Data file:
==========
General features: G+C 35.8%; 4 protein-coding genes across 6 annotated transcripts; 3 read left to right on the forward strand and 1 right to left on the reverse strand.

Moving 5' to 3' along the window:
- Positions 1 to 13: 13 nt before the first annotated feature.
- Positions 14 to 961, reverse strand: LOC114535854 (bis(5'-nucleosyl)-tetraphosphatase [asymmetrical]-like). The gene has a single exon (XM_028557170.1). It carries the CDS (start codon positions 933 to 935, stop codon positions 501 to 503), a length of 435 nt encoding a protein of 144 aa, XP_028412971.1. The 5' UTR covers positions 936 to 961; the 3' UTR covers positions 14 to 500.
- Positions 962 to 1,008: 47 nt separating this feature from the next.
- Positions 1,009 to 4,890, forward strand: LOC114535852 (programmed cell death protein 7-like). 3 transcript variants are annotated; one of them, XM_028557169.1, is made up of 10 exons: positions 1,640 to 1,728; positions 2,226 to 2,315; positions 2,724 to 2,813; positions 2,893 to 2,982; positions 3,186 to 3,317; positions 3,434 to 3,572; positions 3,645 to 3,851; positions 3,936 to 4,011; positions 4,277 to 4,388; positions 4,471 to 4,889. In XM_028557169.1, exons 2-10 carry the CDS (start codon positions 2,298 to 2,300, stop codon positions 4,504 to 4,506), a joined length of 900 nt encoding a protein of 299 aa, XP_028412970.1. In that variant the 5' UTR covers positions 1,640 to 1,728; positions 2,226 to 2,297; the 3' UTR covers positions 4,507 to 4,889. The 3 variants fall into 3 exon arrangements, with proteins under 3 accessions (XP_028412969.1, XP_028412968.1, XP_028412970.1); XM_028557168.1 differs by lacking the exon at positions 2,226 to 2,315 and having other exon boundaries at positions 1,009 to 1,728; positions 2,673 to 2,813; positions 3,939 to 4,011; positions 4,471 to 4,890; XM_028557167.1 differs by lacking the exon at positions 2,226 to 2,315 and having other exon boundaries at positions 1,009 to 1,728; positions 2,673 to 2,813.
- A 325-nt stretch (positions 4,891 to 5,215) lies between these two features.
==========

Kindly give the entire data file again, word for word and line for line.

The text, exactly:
General features: G+C 35.8%; 4 protein-coding genes across 6 annotated transcripts; 3 read left to right on the forward strand and 1 right to left on the reverse strand.

Moving 5' to 3' along the window:
- Positions 1 to 13: 13 nt before the first annotated feature.
- Positions 14 to 961, reverse strand: LOC114535854 (bis(5'-nucleosyl)-tetraphosphatase [asymmetrical]-like). The gene has a single exon (XM_028557170.1). It carries the CDS (start codon positions 933 to 935, stop codon positions 501 to 503), a length of 435 nt encoding a protein of 144 aa, XP_028412971.1. The 5' UTR covers positions 936 to 961; the 3' UTR covers positions 14 to 500.
- Positions 962 to 1,008: 47 nt separating this feature from the next.
- Positions 1,009 to 4,890, forward strand: LOC114535852 (programmed cell death protein 7-like). 3 transcript variants are annotated; one of them, XM_028557169.1, is made up of 10 exons: positions 1,640 to 1,728; positions 2,226 to 2,315; positions 2,724 to 2,813; positions 2,893 to 2,982; positions 3,186 to 3,317; positions 3,434 to 3,572; positions 3,645 to 3,851; positions 3,936 to 4,011; positions 4,277 to 4,388; positions 4,471 to 4,889. In XM_028557169.1, exons 2-10 carry the CDS (start codon positions 2,298 to 2,300, stop codon positions 4,504 to 4,506), a joined length of 900 nt encoding a protein of 299 aa, XP_028412970.1. In that variant the 5' UTR covers positions 1,640 to 1,728; positions 2,226 to 2,297; the 3' UTR covers positions 4,507 to 4,889. The 3 variants fall into 3 exon arrangements, with proteins under 3 accessions (XP_028412969.1, XP_028412968.1, XP_028412970.1); XM_028557168.1 differs by lacking the exon at positions 2,226 to 2,315 and having other exon boundaries at positions 1,009 to 1,728; positions 2,673 to 2,813; positions 3,939 to 4,011; positions 4,471 to 4,890; XM_028557167.1 differs by lacking the exon at positions 2,226 to 2,315 and having other exon boundaries at positions 1,009 to 1,728; positions 2,673 to 2,813.
- A 325-nt stretch (positions 4,891 to 5,215) lies between these two features.